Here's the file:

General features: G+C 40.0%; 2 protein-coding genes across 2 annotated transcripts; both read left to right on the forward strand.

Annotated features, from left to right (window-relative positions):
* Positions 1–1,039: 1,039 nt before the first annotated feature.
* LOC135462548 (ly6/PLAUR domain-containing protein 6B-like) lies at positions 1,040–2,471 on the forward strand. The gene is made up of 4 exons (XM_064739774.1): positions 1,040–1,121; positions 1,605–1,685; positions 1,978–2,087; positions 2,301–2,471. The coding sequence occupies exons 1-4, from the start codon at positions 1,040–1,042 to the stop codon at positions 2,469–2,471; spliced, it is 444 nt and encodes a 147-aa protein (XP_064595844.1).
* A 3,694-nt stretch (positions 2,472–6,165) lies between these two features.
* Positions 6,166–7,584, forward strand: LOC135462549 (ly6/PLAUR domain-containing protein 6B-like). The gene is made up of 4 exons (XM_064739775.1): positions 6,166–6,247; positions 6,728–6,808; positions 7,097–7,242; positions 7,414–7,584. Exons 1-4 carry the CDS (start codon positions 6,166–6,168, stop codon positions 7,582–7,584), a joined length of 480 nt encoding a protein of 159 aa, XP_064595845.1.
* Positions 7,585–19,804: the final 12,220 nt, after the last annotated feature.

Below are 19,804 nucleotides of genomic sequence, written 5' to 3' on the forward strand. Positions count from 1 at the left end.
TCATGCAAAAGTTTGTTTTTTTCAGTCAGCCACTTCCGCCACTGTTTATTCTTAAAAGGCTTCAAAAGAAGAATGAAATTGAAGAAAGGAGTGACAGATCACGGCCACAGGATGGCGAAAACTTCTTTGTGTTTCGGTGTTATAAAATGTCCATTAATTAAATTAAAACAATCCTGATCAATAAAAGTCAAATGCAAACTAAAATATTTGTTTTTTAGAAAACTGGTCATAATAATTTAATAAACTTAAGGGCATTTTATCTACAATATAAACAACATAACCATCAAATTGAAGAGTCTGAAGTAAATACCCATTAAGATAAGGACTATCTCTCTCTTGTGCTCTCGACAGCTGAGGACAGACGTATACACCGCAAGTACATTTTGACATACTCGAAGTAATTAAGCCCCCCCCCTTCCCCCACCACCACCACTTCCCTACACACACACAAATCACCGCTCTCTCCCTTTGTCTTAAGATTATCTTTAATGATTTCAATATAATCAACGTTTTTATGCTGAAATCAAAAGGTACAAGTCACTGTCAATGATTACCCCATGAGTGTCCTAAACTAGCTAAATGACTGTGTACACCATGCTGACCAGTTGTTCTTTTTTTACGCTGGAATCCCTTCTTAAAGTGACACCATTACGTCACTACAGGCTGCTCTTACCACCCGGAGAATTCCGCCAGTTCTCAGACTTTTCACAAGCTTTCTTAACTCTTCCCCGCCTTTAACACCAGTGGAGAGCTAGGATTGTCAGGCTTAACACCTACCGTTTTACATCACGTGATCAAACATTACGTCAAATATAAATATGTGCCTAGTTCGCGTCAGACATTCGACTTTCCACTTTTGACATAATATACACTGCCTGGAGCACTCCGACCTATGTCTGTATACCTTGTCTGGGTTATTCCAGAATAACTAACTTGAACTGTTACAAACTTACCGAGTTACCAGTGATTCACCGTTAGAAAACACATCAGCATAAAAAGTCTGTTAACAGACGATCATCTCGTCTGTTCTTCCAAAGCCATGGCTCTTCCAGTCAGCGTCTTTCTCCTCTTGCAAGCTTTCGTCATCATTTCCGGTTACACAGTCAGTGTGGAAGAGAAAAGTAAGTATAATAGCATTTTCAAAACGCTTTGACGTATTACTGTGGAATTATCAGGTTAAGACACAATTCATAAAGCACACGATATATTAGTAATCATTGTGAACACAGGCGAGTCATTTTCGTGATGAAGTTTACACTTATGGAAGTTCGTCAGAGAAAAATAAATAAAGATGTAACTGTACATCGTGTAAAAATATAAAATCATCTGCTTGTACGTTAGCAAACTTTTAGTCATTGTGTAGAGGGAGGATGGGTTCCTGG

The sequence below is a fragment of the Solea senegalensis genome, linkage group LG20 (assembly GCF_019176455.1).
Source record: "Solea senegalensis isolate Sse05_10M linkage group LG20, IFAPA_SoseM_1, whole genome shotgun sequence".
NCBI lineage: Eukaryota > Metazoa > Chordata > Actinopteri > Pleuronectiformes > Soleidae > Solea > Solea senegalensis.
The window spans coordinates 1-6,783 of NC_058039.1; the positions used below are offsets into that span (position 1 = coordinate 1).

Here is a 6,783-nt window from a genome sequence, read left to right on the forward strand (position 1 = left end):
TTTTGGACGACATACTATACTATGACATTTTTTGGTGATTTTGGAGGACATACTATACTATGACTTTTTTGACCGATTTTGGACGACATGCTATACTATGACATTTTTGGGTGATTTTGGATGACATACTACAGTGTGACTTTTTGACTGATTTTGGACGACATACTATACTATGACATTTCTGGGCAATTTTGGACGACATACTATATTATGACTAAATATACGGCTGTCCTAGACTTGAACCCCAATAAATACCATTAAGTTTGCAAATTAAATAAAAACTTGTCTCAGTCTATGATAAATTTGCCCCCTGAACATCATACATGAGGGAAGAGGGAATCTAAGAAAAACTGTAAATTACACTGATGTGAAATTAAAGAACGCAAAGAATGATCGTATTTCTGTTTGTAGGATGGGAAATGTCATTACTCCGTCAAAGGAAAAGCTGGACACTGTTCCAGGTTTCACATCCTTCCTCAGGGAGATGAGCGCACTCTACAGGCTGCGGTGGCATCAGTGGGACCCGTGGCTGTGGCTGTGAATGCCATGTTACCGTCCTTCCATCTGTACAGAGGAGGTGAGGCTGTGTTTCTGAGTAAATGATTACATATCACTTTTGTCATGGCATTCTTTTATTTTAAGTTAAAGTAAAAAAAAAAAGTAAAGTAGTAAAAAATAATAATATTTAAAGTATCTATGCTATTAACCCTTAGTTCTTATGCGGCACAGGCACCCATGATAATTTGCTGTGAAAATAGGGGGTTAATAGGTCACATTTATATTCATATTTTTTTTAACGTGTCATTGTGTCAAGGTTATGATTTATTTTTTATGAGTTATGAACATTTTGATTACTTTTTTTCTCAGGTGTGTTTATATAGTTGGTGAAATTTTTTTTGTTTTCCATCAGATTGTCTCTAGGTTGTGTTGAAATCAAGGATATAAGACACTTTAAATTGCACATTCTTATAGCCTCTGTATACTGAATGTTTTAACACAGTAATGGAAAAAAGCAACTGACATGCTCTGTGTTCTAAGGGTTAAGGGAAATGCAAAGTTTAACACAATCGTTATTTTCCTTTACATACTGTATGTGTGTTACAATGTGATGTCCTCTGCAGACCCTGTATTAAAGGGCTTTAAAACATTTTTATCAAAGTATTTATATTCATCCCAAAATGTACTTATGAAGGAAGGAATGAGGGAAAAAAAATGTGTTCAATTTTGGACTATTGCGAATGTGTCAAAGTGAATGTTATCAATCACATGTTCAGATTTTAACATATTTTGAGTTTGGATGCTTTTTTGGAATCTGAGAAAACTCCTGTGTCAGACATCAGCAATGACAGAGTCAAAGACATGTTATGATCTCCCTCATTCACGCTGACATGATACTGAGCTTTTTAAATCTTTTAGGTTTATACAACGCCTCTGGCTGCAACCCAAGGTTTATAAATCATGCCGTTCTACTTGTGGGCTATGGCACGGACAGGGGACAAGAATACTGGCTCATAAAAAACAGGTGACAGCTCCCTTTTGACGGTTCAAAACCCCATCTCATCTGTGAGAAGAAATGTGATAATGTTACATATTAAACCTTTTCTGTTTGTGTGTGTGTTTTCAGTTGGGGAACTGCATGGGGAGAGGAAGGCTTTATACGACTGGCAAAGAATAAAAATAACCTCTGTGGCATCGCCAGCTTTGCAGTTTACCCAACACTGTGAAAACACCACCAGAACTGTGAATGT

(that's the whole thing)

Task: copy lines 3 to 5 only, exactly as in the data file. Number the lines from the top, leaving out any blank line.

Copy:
* Positions 1–1,039: 1,039 nt before the first annotated feature.
* LOC135462548 (ly6/PLAUR domain-containing protein 6B-like) lies at positions 1,040–2,471 on the forward strand. The gene is made up of 4 exons (XM_064739774.1): positions 1,040–1,121; positions 1,605–1,685; positions 1,978–2,087; positions 2,301–2,471. The coding sequence occupies exons 1-4, from the start codon at positions 1,040–1,042 to the stop codon at positions 2,469–2,471; spliced, it is 444 nt and encodes a 147-aa protein (XP_064595844.1).
* A 3,694-nt stretch (positions 2,472–6,165) lies between these two features.